GALVESTON – Nearly 50 years ago, a fortune teller told Joyce Buffalo she always would be surrounded by water. She had no idea at the time her husband’s job would lead the Midwest native to Jamaica Beach on Galveston Island’s west end. 

Fifteen years ago this month, Hurricane Ike wiped out most of her first floor, destroying a staircase and a downstairs bathroom. Afterward she found her newly painted red front door down the road at the base of the canal. 

Despite that experience, Buffalo plans to stay in her Jamaica Beach home until her last days. When the time comes, she plans to pass her home onto her kids with no reservations. She said her children often ask if she plans on moving out of her home any time soon. 

“I’m very comfortable in my house,” she said. “I don’t plan on going anywhere.” 

Like many island residents, city officials and real estate professionals, Buffalo does not have major concerns about rising sea levels, even as scientists predict some parts of Galveston County – including Jamaica Beach – will be underwater at least once a year by 2050. 

“As a resident here, it’s something we’ve talked about so long that I don’t want to say that we’re not concerned about it,” Galveston Mayor Craig Brown said. “But it’s become something that we’re not overly emotional about because we deal with it constantly. And we’re constantly working for solutions on this.” 

Brown and others point to the implementation of stronger building codes after Hurricane Ike and newly pursued flooding mitigation projects.

Despite those efforts, Jamaica Beach and Galveston Island are some of the many locations across the nation that scientists predict will be underwater at least once a year by 2050 according to a Coastal Risk Screening tool created by Climate Central, a nonprofit that analyzes and reports on climate science.

The National Oceanic and Atmospheric Administration, along with nine other federal agencies, found sea levels in the United States will rise as much in the next 30 years as they have in the last 100. Specifically, researchers predict the sea level along the western Gulf Coast could rise as much as 25 inches by 2050. 

That and annual flooding temporarily could put some areas of Galveston underwater, NOAA Oceanographer William Sweet said. 

“I think that citizens need to be aware, you know, perhaps alarmed to take action,” he said. “Flooding problems are going to continue to get worse unless we do something about it.” 

Across the island, however, residents have mixed feelings about the potential threat. 

Josh and Leah Jessen have lived in their Hitchcock home next to Galveston Bay for nearly 10 years. Their home is one of the highest in their neighborhood. It also sits in an area Climate Central predicts to be most impacted by sea level rise by 2050.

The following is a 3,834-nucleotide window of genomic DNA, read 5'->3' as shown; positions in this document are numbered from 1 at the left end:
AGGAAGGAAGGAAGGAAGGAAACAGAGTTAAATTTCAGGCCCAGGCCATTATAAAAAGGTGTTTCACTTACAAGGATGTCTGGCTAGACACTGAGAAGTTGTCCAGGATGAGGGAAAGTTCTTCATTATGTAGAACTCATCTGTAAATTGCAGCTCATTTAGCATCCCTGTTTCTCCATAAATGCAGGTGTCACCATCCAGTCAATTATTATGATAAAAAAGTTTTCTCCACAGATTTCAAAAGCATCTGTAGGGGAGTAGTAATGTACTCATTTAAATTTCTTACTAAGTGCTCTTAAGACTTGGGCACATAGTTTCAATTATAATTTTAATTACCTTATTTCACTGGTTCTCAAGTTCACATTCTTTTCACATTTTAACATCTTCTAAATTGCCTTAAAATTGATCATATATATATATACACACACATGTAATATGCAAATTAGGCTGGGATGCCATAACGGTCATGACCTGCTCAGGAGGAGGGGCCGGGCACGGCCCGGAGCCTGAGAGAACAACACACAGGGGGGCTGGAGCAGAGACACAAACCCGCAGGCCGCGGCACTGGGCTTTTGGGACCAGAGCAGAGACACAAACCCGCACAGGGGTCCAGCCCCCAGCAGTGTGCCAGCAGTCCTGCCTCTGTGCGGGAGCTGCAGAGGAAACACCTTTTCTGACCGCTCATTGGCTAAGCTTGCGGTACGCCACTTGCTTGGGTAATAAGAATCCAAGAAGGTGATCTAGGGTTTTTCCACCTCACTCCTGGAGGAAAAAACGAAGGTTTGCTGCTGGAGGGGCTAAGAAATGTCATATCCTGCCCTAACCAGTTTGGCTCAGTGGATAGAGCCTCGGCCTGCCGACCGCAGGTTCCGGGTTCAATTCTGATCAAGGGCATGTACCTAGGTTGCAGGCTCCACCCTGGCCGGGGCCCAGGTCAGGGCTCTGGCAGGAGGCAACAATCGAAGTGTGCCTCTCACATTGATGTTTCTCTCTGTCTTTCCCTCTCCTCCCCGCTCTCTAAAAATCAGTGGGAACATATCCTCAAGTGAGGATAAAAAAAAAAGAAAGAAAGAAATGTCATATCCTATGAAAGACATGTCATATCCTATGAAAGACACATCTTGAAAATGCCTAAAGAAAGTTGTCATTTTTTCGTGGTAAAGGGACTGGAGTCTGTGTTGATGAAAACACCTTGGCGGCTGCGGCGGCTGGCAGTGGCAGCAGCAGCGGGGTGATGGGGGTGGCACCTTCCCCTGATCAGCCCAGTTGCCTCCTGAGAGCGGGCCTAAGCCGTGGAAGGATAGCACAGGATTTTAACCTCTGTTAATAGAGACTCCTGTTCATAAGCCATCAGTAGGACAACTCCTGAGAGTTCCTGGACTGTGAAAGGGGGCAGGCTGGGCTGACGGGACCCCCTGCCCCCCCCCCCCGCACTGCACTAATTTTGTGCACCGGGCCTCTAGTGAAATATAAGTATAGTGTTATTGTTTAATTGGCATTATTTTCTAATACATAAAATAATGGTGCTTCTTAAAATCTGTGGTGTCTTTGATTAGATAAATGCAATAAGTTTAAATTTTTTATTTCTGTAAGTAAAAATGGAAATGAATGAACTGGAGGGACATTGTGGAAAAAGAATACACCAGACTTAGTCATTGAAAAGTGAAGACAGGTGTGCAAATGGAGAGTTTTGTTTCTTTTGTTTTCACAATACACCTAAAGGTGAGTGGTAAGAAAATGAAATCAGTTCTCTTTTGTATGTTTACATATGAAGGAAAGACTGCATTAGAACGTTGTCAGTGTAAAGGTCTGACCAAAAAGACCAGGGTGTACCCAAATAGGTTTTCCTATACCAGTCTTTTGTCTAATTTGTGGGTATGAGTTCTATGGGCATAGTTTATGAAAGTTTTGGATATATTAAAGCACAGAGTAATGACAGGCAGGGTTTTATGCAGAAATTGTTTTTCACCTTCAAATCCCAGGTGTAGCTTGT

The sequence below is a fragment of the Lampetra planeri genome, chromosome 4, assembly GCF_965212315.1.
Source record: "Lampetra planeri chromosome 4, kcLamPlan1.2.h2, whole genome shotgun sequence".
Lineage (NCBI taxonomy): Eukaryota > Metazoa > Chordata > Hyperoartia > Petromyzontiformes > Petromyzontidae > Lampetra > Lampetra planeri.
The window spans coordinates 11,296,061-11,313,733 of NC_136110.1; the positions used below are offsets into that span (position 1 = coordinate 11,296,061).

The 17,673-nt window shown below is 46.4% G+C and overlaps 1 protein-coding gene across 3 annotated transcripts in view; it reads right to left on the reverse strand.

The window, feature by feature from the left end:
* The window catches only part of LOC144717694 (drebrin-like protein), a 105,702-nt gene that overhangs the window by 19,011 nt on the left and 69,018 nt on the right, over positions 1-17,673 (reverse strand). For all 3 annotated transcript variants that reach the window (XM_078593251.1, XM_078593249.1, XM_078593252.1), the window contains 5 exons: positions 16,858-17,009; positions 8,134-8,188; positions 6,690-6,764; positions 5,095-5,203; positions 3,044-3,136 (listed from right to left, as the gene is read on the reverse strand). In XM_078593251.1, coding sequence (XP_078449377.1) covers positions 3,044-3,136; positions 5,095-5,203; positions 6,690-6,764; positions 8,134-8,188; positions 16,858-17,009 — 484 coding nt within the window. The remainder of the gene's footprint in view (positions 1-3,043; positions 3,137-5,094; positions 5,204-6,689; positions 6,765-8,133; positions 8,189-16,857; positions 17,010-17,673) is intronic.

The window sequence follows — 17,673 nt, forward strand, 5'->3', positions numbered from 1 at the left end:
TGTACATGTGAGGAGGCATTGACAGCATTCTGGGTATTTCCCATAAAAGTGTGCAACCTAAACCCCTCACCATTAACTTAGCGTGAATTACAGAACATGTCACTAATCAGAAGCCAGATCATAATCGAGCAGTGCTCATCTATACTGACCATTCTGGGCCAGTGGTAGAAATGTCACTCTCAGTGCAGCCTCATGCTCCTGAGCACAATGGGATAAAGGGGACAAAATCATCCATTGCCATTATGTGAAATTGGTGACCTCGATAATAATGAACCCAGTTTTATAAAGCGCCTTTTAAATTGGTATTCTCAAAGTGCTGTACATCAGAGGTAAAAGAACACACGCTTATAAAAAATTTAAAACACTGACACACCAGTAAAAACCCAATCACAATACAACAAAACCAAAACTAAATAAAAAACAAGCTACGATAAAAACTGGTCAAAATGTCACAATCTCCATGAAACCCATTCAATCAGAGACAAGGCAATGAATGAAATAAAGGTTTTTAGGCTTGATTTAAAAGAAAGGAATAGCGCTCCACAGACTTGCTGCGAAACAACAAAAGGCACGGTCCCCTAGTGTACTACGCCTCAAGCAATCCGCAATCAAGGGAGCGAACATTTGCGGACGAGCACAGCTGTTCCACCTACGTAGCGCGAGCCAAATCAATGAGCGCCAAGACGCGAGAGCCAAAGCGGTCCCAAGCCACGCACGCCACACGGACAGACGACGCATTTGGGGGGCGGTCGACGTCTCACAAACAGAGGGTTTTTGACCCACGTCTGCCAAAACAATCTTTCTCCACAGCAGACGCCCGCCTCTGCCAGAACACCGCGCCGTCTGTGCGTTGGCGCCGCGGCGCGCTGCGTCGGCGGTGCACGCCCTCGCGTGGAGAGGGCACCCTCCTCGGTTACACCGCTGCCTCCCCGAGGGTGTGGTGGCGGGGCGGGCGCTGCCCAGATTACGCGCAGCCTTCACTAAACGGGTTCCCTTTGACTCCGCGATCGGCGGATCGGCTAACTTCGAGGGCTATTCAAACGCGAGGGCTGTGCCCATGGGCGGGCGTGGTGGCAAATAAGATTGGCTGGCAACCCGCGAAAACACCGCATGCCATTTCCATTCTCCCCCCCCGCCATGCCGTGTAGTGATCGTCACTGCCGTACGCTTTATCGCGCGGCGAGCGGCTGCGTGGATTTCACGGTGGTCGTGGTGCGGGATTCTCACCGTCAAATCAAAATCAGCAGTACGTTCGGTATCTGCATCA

The couple said they have not seen a change in how high the water gets during storms, and the  threat of sea level rise does not shake them much. 

“It doesn’t bother me at all,” Josh Jessen said. “I don’t know if I’ll be around here by 2050. That might be somebody else’s problem then.” 

‘Everything’s always shifting’

Island resident Monica Gurra, though, sees the impact of flooding around her house, not far from the seawall where she said city workers frequently come out to drain and clear streets after storms. 

It is not just around her house. The 27-year-old Gurra said she took her daughter to fish at Highland Bayou in Hitchcock last week. The tide, she said, seemed unusually high that day. Where she was used to seeing sand and mud was covered by water. 

“I think it’s something people should start preparing for because you never know what could happen,” Gurra said. ”It doesn’t take much for nature to be nature. Everything’s always shifting,”

Ericka Servantez, gym manager at Urban Health + Fitness said flooding on Post Office Street is a frequent problem during storms. During a recent storm, she said, water rose almost to the top of the tires on her car, which she had parked on the street.

While the city has made efforts to fix drainage problems in that area, she said limited parking makes it difficult for downtown residents, like Servantez, to find a place to protect their cars during flooding, she said.

“It’s every man for themselves during a storm,” she said. 

Joanie Steinhaus, gulf program director for Turtle Island Restoration Network, has worked in Galveston for 10 years, educating the community about the impact it has on the environment and quality of life. 

Unless residents’ jobs or homes are directly related to or impacted by sea level rise, Steinhaus said she does not believe it is a topic that comes up in everyday conversation. 

“I think there’s a real disconnect between us and water,” she said.